"There's a fluidity of color, of race, in the Caribbean … In America, you're black.” Caribbean-born, Brooklyn-based artist Firelei Báez navigates a broad spectrum of color, race and identity in her first Ohio exhibition. Born in the Dominican Republic to Dominican and Haitian parents, she immigrated to the United States in 1990 and was increasingly troubled by the restraints of her ethnicity wedged within confining American designations. To re-animate the beautiful complexity of being Afro-Latina and invite a greater congregation of cultural traditions, Báez creates intricate paintings, murals, sculpture and works on paper that brim with vibrant patterns and political agency.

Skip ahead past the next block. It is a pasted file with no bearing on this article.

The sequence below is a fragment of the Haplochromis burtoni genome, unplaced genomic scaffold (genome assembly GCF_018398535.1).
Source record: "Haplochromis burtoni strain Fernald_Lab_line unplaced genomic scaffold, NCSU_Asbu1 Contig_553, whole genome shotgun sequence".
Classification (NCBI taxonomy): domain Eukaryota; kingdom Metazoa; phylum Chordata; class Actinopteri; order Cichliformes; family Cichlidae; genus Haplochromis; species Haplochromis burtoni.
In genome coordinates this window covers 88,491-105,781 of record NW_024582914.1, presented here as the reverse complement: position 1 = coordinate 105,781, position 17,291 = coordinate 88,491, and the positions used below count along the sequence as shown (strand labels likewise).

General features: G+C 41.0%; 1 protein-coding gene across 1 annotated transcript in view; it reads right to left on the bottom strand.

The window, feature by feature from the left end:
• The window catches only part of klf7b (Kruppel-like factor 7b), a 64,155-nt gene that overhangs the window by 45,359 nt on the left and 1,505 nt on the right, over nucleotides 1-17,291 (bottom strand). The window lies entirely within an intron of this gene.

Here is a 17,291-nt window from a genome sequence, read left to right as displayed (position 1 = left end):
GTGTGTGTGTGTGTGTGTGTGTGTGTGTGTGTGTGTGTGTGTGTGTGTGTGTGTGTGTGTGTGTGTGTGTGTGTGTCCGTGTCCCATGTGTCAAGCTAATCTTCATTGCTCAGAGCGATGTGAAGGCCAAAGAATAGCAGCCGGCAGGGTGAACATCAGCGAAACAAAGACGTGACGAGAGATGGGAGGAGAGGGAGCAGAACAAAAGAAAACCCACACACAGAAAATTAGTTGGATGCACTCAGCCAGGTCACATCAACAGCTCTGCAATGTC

Aiming to re-open perceptions with enchanted worlds of colorful avatars, she explains, “I try to disrupt the current system of social categorization through the creation of characters that refuse definition. As more people become multiracial, skin tone is no longer a sufficient signifier.” With a self-proclaimed interest in the craft and form traditionally thought of as “women’s work” (i.e. textiles, jewelry, ceramics), she channels the history of ornamentation and fashion as acts of resistance among women of the African Diaspora. In concert with added dimensions of anthropology, folklore, science fiction and mythology, Báez’s art offers a fantastical vision within increasingly diverse societies. This exhibition will marry important past works with a number of recent works and a kaleidoscopic new wall painting.